Military Denies Freeport Payments

Military Denies Freeport Payments

Jakarta Globe
Markus Junianto Sihaloho & Agencies

The military on Monday denied a report that it had received illegal protection payments from US mining giant Freeport McMoran in Papua Province, saying that it was no longer in charge of security in the area.

"How could Freeport pay the military?" said Sagom Tamboen, a military spokesman. "The law bars us from securing objects of vital national interest. It says the security of all vital projects must be handled by the police."

Sagom said the military headquarters had never issued any orders to secure Freeport.

Dow Jones Newswires reported late Sunday that the Arizona-based company said its local subsidiary paid "less than" $1.6 million through wire transfers and checks in 2008 to provide a "monthly allowance" to police and soldiers at and around Grasberg, one the world's largest copper mines.

Bill Collier, a Freeport spokesman, said the less-than-$1.6 million in direct payments were part of $8 million Freeport paid in broader "support costs" for 1,850 police and soldiers protecting Grasberg last year. While most of the direct payments went to the police-led Amole task force officially assigned to guard the mine, he said, soldiers and police in surrounding areas were also receiving payments.

"Although the bulk of our support is directed to supporting the Amole task force, we do provide some financial assistance to the police and military who are assigned to the general area surrounding our operations," Collier said, as reported by Dow Jones.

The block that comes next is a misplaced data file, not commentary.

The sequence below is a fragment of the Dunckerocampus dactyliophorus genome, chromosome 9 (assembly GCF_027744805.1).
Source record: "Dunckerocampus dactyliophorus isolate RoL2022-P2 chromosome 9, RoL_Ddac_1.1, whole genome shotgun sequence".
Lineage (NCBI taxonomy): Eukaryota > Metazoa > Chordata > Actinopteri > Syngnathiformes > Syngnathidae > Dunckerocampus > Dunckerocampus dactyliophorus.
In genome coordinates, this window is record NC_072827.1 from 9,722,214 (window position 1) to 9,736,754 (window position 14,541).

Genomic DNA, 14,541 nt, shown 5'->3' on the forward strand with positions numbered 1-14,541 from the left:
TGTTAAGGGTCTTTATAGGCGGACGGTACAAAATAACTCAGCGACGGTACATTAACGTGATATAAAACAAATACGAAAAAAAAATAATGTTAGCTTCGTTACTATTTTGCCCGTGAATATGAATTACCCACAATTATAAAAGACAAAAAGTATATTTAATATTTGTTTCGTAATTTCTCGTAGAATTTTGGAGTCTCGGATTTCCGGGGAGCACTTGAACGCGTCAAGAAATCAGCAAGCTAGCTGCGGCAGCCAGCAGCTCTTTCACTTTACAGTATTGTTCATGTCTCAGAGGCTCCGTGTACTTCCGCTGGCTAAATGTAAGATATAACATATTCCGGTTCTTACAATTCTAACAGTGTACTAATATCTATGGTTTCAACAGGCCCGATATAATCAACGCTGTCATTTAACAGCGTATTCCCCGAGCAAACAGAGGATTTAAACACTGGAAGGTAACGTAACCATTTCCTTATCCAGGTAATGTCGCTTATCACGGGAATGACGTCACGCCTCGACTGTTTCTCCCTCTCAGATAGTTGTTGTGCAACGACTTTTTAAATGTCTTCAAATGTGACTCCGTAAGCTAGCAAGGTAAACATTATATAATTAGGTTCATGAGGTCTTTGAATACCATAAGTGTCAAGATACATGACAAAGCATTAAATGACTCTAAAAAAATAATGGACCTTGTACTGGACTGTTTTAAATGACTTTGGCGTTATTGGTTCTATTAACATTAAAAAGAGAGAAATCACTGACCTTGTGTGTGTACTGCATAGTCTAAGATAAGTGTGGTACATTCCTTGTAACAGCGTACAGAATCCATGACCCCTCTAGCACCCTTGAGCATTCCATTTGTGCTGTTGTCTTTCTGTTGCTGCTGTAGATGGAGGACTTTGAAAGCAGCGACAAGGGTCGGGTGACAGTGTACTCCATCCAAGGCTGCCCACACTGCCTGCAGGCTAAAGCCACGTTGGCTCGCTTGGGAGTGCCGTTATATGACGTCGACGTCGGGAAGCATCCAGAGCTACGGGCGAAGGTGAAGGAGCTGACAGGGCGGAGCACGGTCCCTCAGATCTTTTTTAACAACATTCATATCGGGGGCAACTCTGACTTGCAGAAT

Dow Jones also reported that according to Nyoman Suastra, the Amole commander, there were 447 personnel in the task force, which includes some soldiers.

After subtracting that number from the 1,850 police and military Freeport acknowledges it paid last year, the company appears to be paying 1,400 security personnel outside the mine, an unspecified number of them soldiers.

Sagom did not deny that Freeport might have provided additional funds to establish a better partnership with other agencies' offices surrounding its mine. As an example, he said that additional funding was needed to entertain partners in an effort to maintain good personal or business relations.

But he said it was improper for Freeport to refer to such discretionary funds as security payments in Papua.

"We ban our personnel everywhere from receiving any security payments," Sagom said. "So if Freeport says something about additional money being security funding, we would think about filing a complaint."

Papua Police Chief Brig.Gen. Bagus Eko Danto on Monday told the Jakarta Globe that less than 400 of his subordinates, under the Amole task force, provide security assistance inside the Freeport mine. Sixty personnel in the force come from the local military command, he said.

Without disclosing the number of security payments he received from Freeport, Bagus admitted that all the money was distributed to the team members, with each receiving Rp 750,000 ($62) per month.

"I add to this a payment from our own money, because that sum is not enough. The local minimum monthly payment in Timika is Rp 1,200,000," Bagus said. "I don't know about other payments by Freeport and I do not want to comment on it."

Brig. Gen. Christian Zebua, an Army spokesman, declined to comment, saying he knew nothing about military operations in securing Freeport's mine.